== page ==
Western Victoria is home to many thousands of people from various indigenous nations. At Western Victoria PHN (WVPHN), we strive to help close the gap in life expectancy by working with primary health care professionals to improve access to and the quality of health services for Aboriginal and Torres Strait Islander Australians in our community.
Accessing health services
Aboriginal and Torres Strait Islander people have a choice of services for accessing health care in western Victoria
WVPHN works closely with the following Aboriginal Community Controlled Health Organisations (ACCHOS) to improve support to indigenous people, particularly those with chronic conditions:
- Ballarat and District Aboriginal Cooperative
- Budja Budja Medical Clinic (Halls Gap)
- Dhauwurd-Wurrung Elderly and Community Health Services (Portland)
- Goolum Goolum Aboriginal Cooperative (Horsham)
- Gunditjmara Aboriginal Cooperative (Warrnambool)
- Kirrae Health Services (Wangoom)
- Wathaurong Aboriginal Co-operative (Geelong)
- Winda-Mara Aboriginal Corporation (Heywood)
Asking the Question
In addition, we have embarked on a process for educating all general practices in our region and their staff on how to better support indigenous patients. The Asking the Question program is a key part of this strategy.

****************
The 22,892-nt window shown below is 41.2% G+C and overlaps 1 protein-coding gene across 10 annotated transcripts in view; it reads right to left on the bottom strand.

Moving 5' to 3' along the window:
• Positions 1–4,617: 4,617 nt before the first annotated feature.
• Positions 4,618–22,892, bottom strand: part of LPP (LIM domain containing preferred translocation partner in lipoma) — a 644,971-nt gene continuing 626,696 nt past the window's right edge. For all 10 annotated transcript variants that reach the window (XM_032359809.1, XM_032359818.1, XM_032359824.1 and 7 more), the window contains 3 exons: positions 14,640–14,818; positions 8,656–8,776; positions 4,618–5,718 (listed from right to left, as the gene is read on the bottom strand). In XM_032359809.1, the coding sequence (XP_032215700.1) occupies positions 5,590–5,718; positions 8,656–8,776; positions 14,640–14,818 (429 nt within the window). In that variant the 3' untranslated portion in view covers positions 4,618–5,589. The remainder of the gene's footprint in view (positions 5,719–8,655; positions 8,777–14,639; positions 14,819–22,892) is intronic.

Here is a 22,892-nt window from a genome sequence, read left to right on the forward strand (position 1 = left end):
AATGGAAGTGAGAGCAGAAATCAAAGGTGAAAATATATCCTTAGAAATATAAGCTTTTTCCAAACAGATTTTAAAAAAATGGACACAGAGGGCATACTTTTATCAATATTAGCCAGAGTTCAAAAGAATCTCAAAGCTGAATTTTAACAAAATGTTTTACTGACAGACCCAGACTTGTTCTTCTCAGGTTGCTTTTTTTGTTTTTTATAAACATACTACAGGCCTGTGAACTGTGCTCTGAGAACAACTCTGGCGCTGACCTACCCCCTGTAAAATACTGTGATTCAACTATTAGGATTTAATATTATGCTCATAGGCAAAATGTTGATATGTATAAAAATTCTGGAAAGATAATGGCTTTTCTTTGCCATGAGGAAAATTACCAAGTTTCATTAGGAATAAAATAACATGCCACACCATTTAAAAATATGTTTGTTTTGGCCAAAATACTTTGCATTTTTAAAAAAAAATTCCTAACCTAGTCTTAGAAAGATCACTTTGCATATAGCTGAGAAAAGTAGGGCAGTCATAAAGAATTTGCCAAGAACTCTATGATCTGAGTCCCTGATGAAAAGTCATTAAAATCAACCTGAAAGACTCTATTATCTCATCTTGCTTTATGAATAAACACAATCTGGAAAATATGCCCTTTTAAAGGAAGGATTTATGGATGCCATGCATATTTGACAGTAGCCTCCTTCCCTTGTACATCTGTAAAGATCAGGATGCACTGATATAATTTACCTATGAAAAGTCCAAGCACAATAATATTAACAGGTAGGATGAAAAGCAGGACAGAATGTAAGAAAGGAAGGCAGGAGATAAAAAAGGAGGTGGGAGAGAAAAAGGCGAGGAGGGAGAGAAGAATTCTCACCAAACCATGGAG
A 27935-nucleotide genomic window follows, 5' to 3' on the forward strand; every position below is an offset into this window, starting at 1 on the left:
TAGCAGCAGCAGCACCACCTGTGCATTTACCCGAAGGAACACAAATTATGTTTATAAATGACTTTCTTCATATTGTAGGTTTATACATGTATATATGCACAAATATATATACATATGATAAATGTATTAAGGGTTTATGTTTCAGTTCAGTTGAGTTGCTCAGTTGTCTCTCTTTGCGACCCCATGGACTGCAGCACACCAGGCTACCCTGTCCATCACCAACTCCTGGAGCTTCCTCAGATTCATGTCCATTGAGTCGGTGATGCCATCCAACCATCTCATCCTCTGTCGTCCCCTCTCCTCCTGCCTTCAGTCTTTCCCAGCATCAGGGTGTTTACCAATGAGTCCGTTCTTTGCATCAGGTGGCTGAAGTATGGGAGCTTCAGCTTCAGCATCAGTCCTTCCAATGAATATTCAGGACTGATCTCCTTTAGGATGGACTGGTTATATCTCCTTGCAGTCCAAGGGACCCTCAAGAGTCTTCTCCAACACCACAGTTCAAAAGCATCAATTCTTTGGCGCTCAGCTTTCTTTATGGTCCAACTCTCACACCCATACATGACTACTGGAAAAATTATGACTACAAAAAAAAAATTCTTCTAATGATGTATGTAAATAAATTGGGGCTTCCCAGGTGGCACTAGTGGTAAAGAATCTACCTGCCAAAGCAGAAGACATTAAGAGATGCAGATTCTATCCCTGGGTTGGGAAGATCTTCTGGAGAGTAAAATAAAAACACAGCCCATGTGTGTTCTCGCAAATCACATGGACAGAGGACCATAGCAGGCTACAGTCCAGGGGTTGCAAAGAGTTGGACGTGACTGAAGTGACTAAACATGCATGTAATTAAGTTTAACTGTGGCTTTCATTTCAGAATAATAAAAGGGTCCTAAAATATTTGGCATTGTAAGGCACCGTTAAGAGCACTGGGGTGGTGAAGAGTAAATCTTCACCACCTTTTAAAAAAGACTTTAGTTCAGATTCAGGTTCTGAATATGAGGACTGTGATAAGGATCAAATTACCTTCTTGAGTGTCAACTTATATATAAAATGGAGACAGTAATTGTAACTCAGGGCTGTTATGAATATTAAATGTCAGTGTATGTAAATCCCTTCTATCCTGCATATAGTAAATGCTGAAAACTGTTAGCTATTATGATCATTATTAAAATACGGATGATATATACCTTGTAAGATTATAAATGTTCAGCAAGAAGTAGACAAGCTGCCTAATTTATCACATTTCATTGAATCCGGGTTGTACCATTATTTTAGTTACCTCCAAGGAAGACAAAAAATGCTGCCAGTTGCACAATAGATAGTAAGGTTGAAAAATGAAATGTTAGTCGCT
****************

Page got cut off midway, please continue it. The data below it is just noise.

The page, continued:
GP practice staff must ask patients a question of origin. This is a standard question asked to everyone at each appointment, regardless of appearance, place of birth or the staff member’s prior knowledge.
Patients – or their parent/guardian – may choose to disclose their identity or decline the question. The staff member is not obliged to persuade a patient to answer.
Patients also have choice to update or change their Aboriginal and/or Torres Strait Islander Australian status regardless of their response to the question in the past. It also is essential a patient is asked if they identify as an Aboriginal and Torres Strait Islander Australian at each appointment.
Tulku Wan Winnin (Health to You) Van
A new mobile health service is now available to indigenous communities living around the Wimmera Grampians area.
WVPHN is supporting the Tulku Wan Winnin Van which is being run by the Budja Budja Medical Clinic. The van travels to Ararat, Stawell, St Arnaud, Maryborough, Avoca and surrounds offering free, bulk-billed health services to Aboriginal and Torres Strait Islander people of any age.
Services include general health, chronic disease, and social and emotional wellbeing support. Allied health services are also involved.
Contact Budja Budja Medical Clinic for details.